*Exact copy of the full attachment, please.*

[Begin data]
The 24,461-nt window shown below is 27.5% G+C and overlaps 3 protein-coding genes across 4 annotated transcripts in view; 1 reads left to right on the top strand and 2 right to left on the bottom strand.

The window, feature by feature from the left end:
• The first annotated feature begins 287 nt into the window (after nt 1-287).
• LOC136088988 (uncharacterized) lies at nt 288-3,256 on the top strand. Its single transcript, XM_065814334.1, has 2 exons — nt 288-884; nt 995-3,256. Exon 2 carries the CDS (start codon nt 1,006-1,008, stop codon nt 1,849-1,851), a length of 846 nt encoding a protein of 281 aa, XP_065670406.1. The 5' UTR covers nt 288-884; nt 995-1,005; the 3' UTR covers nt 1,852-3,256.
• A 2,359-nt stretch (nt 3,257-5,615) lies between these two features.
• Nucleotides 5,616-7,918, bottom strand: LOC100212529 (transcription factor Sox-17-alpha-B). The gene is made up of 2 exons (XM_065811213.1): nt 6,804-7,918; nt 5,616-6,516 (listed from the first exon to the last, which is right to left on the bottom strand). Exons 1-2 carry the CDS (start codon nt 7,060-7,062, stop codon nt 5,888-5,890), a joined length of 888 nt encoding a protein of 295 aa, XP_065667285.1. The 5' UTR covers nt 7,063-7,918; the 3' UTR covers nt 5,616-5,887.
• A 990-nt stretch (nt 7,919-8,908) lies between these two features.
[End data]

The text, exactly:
The 24,461-nt window shown below is 27.5% G+C and overlaps 3 protein-coding genes across 4 annotated transcripts in view; 1 reads left to right on the top strand and 2 right to left on the bottom strand.

The window, feature by feature from the left end:
• The first annotated feature begins 287 nt into the window (after nt 1-287).
• LOC136088988 (uncharacterized) lies at nt 288-3,256 on the top strand. Its single transcript, XM_065814334.1, has 2 exons — nt 288-884; nt 995-3,256. Exon 2 carries the CDS (start codon nt 1,006-1,008, stop codon nt 1,849-1,851), a length of 846 nt encoding a protein of 281 aa, XP_065670406.1. The 5' UTR covers nt 288-884; nt 995-1,005; the 3' UTR covers nt 1,852-3,256.
• A 2,359-nt stretch (nt 3,257-5,615) lies between these two features.
• Nucleotides 5,616-7,918, bottom strand: LOC100212529 (transcription factor Sox-17-alpha-B). The gene is made up of 2 exons (XM_065811213.1): nt 6,804-7,918; nt 5,616-6,516 (listed from the first exon to the last, which is right to left on the bottom strand). Exons 1-2 carry the CDS (start codon nt 7,060-7,062, stop codon nt 5,888-5,890), a joined length of 888 nt encoding a protein of 295 aa, XP_065667285.1. The 5' UTR covers nt 7,063-7,918; the 3' UTR covers nt 5,616-5,887.
• A 990-nt stretch (nt 7,919-8,908) lies between these two features.